Advanced Practice Nursing in Belize

Snapshot

APN Role Exists in Country Today:
Yes

Title:
Psychiatric Nurse Practitioner

Nationally Certified:
Yes

Recognize Foreign Licensure:
Yes

Treatment Authority:
Yes

Prescribing Authority:
Yes (Psychiatric Nurse Practitioner only)

Practice Autonomously:
Yes

Contact:
Belize Ministry of Health

Role

The state of health in Belize has a lack of health professionals in general (BMOH, 2014).  With the lack of a current medical school in the country, providers are frequently trained by neighboring countries as Cuba, Guatemala, Mexico, Nicaragua, and Costa Rica (PAHO, 2009b). As can be imagined, Belize in turn relies heavily on regional international support for their health resource management and it is estimated that up to 30% of their medical providers are immigrated from those other countries.

Because of the lack of health professionals in general, frequently registered nurses autonomously provide care at an advanced practice level including basic diagnosis and treatment at rural health posts (PAHO, 2009b; BMOH, 2014).  Most often, the advanced role in such nursing situations are based on algorithms and protocols for decision making. Frequently they are used as triage agents to determine if an patient may be treated at the rural health post or needs to make the cumbersome trip to a higher level of care and see a medical provider.

Nursing in Belize is regulated by the Ministry of Health through the Nursing and Midwifery Act (Chapter 321, 2003), which currently is under revision by Belize legislature. Nursing according to the 2003 revision is identified according to the curriculum requirements for registration as a registered nurse, but no specific scope of practice is identified. Volunteer opportunities are available for Nurse Practitioners to work according to their scope of practice in their own country.  If an individual desires to work at this level, the would be encouraged to work as a part of a local Non-Governmental Organization and may need to inquire with the Ministry of Health if there are any limitations on their scope of practice.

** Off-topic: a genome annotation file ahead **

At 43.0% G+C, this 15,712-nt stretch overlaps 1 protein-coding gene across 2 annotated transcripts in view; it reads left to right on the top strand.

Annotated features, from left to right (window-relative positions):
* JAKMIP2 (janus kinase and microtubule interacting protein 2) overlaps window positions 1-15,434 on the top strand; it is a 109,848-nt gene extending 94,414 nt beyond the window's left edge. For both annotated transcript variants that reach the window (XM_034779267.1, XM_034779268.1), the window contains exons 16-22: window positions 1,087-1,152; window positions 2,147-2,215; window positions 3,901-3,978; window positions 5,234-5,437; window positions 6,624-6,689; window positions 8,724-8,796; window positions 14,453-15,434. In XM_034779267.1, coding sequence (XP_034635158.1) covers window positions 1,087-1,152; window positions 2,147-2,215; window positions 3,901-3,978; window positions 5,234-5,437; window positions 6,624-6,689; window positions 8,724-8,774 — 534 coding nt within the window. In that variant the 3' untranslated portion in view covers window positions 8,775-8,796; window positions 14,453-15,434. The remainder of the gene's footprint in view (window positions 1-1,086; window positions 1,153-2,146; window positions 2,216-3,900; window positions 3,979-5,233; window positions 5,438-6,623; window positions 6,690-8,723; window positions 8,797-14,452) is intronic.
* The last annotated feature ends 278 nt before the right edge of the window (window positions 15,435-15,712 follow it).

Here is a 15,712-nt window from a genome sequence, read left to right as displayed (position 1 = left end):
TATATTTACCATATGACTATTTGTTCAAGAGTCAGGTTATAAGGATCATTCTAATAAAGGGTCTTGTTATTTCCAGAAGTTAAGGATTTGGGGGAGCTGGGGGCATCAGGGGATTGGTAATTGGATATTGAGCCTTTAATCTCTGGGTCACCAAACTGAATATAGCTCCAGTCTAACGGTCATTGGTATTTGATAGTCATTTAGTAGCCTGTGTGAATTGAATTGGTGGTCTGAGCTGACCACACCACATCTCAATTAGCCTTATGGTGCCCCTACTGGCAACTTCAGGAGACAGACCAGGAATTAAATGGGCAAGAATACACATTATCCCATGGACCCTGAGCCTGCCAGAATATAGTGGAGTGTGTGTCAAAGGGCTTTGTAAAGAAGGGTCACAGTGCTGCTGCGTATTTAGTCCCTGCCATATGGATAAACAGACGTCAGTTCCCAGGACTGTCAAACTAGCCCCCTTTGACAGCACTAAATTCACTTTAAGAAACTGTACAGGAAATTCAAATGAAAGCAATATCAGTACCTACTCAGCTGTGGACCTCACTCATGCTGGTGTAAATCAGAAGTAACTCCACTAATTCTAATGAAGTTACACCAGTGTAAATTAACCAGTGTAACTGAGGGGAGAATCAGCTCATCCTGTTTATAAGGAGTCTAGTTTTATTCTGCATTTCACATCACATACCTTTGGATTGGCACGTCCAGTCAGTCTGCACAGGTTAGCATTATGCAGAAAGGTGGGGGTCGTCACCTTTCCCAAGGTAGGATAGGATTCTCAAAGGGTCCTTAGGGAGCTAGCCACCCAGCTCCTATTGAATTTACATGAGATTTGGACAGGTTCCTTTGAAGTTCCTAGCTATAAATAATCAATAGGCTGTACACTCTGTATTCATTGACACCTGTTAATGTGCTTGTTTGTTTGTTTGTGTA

In general prescribing is permitted for medical doctors and dentists exclusively (Misuse of Drugs Act, Ch. 103, Rev. 2003).  However, as long as there is an overseeing physician, nurses can write and dispense medications according to their understood protocol.

Education and Certification

Certifications for all three nursing specialties are available through the University of Belize.

Specialties

Based on the greatest needs of the Belize population, the University of Belize (2016) currently offers three certificates for an advanced role:

  • Psychiatric Nurse Practitioner
  • Rural Health Nursing
  • Practical Nursing

The main differentiation is that Psychiatric Nurse Practitioners are permitted to prescribe psychochotropic medications within certain protocols (PAHO, 2009b).

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References:
Belize Ministry of Health [BMOH] (2014). Belize Health Sector Strategic Plan 2014-2024.  Retrieved from: http://health.gov.bz/www/attachments/article/801/Belize%20Health%20Sector%20Strategic%20Plan%202014-2024-April%202014.pdf

Pan American Health Organization [PAHO] (2009a). WHO-AIMS report on mental health system in Belize. Retrieved from: http://new.paho.org/blz/index2.php?option=com_docman&task=doc_view&gid=63&Itemid=250

Pan American Health Organization (2009b).  Health Systems Profile: Belize.  Retrieved from: http://www.paho.org/blz/index.php?option=com_docman&view=download&alias=64-health-sytems-profile-belize-monitoring-and-analyzing-health-systems-change-reform-july-2009&Itemid=250

University of Belize (2016).  Program offerings.  Retrieved July 14, 2016 from: http://www.ub.edu.bz/fnahsw/program_offerings.phpUpdated: July 14, 2016

Advanced Practice Nursing in Nicaragua

Snapshot

APN Role Exists in Country Today:
No Role is Officially Identified

Treatment Authority:
Registered nurses do have treatment authority

Prescribing Authority:
N/A

Contact:
Nicaragua Ministry of Health

Role

Nicaragua has significantly underserved rural communities in the nation.  The local health system is primarily run by a low number of general practitioners,  and nurses.  Each individual may be a sole healthcare provider in the local health clinic (Sequeira et al., 2011).  According to Sequeira et al. (2011), the nation’s health force comprises of 1,539 nurses and 1,138 general practitioners for a population of approximately 5.9 million people (Google, 2013).  As a result of the lack of not just general practitioners but also nurses, the undersupply of health care professionals does not lend to development of Advanced Practice Nursing at this time.  To aide the deficit of nursing professionals, another group of more than 4,000 Auxillary Nurses (similar to that of a nursing assistant) drives much of the health care services in the country (Sequeira et al., 2011).  Because the number of trained health professionals in the rural areas are few to none, the Ministry of Health in Nicaragua has utilized a large number of health volunteers to assist as health promoters in the area called the “Red Communidad” (or Net Community).  The nursing role in Nicaragua often encompasses any of the skills required to perform and train these volunteer individuals so they may make better decisions for health promotion in their areas.  These volunteer positions include Promotoras, Parteras, and Brigadistas.